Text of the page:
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Counseling Supervision

By tinverary1 Dec 18, 2011 961 Words
Tessa Inverary
Walden University
November 13, 2011

Supervision involves the meeting together of two counseling professionals, one of whom has more experience than the other (Erford, B. 2010), to facilitate the development of the supervisee. The main purpose of receiving supervision is to ensure competent practice, and is therefore a method of ensuring quality and consistency. In supervision, the needs, goals and growth of the client are the most important. The supervisor’s role in helping the supervisee to develop personally and professionally as a counselor is equally important as well. Supervision provides the opportunity to develop skills and understanding, and provides an avenue for comparing different approaches to managing and conceptualizing client problems. Supervision has as its focus the tasks and responsibilities of people helping professions, supervisors help their supervisees to develop therapeutic competence, which reflects ability in a variety of skills and processes. Process can be observed as the communication between the supervisor and the supervisee. It can be viewed as what the supervisor observed in the session the supervisee conducted (Erford, B. 2010). Conceptualization describes the supervisee’s ability to apply theory to the counseling session. It also describes the understanding of what the supervisee identified, or chosen interventions (Erford, B. 2010) used to better assist the client within the session. In reference to the supervision case study, as the supervisor I would use the skills of intervention, conceptualization, and personalization as my approaches when helping Michael, the supervisee with the issues he has encountered in this particular session. The roles as teacher, counselor, and consultant are mandatory in helping Michael become a better counselor and to meet the needs of the clients. The role of the teacher is to teach Michael specific concepts and techniques (Erford, B. 2010); this role is most relevant to conceptualization. Conceptualization helps the supervisee point out a particular technique, the desired result of that technique and the actual outcome with the supervisors help. As supervisor it is best that such issues as confusion, competence, and emotional awareness be addressed with Michael. Personalization refers to the personal style (Erford, B. 2010) of the supervisee. It allows the supervisee to look at his/her body language, tone of voice, affect, and overall skills used in the therapy session. The role that is most relevant to this skill is the role of counselor. As the supervisor, it is best that person-centered supervision is used. This will help Michael in gaining self-confidence, self-understanding, and understanding the therapeutic process (Bernard & Goodyear, 1998) of what has, is, and will continue in his counseling sessions. Personalization, not only demonstrates to the supervisee of their personal style, but to the client as well. The role of the consultant is major in this case, because it will help the supervisee, Michael identify different interventions and address the issues that he is facing related to this client. Professional counselors seek mental health consultation as individuals in order to deepen the knowledge and skills necessary to better serve a specific client (Moe & Perera-Diltz, 2009). The role of consultant is most relevant to the intervention skill; this skill is used to help the supervisee to see what he is doing and needs to be doing in his session. This is observable by the supervisor. In this particular role and skill, some questions should be asked to Michael, such as “what do you wish you had said to him/her at this point? How do you think he/she would have reacted if you had said that? What would have been the risk in saying it? Were there any other thoughts going through your head? Were you aware of any feelings? How do you want the client to perceive you? What do you think the client wants from you? Did he/she remind you of anyone in your life? Asking these questions would have a strong impact on Michael and get him to a place of processing the therapeutic session and it is relevant for Michael to answer these questions to see what the clients motives are as well as his. Supervisors should tell the supervisee what their theoretical orientation is. They should tell the supervisee what is expected of them. They should inform the supervisee regarding informed consent, standard of care, legal and ethical considerations, scope of practice, confidentiality, business practices and any other information pertinent to their work with their clients and within the supervisory relationship (Erford, B. 2010). This discussion should take place at the beginning of supervision; this will help to ease problems in the future. If this is done properly it will help to build a positive rapport and working relationship between the supervisor and supervisee.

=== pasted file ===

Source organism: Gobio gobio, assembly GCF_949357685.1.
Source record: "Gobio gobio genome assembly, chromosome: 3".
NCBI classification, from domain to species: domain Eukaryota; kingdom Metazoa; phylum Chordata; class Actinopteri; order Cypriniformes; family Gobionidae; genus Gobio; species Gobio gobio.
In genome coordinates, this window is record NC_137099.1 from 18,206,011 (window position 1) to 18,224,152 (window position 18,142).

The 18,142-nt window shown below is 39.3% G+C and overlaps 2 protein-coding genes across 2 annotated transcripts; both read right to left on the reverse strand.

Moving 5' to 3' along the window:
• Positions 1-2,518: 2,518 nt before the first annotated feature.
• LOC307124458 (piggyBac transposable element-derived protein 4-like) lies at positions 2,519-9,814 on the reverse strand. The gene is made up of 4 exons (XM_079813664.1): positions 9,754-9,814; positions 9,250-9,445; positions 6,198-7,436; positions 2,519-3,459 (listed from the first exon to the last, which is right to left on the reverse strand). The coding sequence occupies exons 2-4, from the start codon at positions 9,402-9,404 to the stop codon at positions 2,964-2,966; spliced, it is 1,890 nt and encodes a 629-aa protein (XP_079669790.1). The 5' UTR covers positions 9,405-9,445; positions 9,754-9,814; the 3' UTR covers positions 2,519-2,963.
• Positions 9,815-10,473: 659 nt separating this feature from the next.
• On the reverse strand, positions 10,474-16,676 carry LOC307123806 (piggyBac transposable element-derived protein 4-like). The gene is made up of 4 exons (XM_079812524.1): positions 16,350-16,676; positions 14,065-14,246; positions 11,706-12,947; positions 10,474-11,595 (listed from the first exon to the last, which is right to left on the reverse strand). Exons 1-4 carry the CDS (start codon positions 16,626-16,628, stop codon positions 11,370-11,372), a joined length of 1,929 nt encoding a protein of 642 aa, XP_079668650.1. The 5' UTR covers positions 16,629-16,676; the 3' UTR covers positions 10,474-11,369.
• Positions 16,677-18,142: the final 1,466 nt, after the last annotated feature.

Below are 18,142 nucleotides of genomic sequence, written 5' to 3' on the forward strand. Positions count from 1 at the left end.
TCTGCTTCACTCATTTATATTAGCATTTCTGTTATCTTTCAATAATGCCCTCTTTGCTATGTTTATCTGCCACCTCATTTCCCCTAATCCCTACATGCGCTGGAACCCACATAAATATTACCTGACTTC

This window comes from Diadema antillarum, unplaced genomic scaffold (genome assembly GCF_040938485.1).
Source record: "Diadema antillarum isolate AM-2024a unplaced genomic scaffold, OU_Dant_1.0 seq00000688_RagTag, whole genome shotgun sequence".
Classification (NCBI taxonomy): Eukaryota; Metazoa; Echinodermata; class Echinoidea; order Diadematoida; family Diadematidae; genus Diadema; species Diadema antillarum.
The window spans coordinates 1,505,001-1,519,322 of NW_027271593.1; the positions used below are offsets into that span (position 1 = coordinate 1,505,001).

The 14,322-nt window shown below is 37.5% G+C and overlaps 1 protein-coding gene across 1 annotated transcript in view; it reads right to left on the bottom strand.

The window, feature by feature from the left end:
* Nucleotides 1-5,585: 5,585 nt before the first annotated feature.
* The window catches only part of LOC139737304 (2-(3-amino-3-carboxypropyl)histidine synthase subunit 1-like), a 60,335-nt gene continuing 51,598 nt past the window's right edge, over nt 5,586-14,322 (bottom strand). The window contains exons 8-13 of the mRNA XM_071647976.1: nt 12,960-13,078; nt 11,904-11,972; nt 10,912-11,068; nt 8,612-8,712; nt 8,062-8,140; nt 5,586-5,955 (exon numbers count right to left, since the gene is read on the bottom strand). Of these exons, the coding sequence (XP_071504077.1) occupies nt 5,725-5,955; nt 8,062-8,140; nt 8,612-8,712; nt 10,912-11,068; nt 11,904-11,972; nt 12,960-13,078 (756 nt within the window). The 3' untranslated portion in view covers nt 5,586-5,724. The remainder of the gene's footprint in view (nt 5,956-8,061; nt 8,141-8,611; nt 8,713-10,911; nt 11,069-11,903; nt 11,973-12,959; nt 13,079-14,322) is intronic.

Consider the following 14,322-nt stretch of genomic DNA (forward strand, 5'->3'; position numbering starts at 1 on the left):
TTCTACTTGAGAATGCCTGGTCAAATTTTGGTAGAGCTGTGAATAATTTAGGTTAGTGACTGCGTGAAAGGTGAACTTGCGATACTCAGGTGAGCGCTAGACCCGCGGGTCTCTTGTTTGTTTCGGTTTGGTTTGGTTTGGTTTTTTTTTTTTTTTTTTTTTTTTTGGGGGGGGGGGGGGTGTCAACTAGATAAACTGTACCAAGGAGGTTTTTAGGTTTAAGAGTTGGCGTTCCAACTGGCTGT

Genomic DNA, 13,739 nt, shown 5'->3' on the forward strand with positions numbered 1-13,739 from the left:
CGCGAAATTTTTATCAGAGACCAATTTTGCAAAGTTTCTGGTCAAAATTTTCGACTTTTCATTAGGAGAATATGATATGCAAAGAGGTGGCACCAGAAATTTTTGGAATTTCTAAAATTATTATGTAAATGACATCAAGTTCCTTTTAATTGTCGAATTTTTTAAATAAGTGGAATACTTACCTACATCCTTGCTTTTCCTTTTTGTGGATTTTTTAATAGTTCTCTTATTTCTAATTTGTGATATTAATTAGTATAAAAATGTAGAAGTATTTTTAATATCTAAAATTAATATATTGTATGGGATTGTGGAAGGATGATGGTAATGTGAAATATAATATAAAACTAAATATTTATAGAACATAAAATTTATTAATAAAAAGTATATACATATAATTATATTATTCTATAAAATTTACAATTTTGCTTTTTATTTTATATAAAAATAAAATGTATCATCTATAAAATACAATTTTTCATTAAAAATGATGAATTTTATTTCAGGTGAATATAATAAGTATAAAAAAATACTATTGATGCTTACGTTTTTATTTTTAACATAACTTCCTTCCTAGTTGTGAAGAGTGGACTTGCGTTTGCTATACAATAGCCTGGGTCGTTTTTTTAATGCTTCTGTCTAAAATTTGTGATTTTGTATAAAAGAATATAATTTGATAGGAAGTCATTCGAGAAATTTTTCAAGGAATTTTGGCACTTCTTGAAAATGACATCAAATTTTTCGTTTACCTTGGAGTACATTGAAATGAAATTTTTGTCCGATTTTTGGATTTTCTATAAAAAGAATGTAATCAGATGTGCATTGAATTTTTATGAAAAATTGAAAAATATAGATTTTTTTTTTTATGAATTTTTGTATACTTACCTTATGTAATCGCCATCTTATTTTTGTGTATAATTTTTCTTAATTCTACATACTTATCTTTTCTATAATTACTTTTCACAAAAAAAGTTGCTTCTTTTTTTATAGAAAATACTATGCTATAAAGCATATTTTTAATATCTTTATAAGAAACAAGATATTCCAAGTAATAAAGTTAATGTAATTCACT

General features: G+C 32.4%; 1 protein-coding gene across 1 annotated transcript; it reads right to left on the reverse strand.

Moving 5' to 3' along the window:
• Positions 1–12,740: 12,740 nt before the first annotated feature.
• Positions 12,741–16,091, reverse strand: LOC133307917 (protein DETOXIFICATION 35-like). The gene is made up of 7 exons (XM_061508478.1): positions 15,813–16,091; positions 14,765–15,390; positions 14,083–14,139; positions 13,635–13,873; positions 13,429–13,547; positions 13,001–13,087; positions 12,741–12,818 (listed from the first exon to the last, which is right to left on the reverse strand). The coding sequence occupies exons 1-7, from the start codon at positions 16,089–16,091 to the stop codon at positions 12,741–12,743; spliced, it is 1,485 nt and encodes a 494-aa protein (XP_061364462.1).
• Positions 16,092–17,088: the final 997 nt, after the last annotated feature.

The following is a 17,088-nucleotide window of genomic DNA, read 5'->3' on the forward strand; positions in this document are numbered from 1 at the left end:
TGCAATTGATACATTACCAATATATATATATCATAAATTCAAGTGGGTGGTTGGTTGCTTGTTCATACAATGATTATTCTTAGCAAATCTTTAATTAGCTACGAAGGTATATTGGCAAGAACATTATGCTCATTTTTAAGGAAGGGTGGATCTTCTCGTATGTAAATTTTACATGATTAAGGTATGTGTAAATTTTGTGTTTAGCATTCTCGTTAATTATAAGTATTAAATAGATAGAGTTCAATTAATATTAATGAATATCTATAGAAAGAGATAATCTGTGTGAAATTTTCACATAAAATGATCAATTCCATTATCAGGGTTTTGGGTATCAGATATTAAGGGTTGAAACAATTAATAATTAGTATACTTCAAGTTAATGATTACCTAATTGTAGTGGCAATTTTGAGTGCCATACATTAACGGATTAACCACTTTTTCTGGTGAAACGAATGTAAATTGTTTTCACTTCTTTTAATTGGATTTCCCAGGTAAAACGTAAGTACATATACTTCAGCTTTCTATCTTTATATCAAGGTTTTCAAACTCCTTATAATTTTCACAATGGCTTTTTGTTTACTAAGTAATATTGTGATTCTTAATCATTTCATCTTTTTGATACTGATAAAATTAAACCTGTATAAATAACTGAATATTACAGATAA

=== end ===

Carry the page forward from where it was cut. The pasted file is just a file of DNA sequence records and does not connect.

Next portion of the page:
Supervision is important to ensure competent practice, and is therefore a method. It is defined by Bernard and Goodyear (1998) as “An intervention that is provided by a senior member of a profession to junior or junior members of that same profession. In supervision, the needs, goals and growth are of importance, it is the supervisor’s role in helping the supervisee to develop these skills. Supervision provides the opportunity to develop skills and manage and conceptualize client problems. Supervisors help their staff to build on their technical skills, clinical reasoning, emotions, and values in order to reflect on what works best within the counseling sessions to better serve and meet the clients need.

References

Bernard, J.M. and Goodyear, R.G. (1998). Fundamentals of Clinical Supervision. Allyn
& Bacon, Boston.

Erford, B. T. (2010). Orientation to the counseling profession: Advocacy, ethics, and essential professional foundations. Upper Saddle River, NJ: Pearson Education, Inc. Moe, J. L., & Perera-Diltz, D. M. (2009). An Overview of Systemic-Organizational

Consultation for Professional Counselors. Journal Of Professional Counseling:
Practice, Theory & Research, 37(1), 27-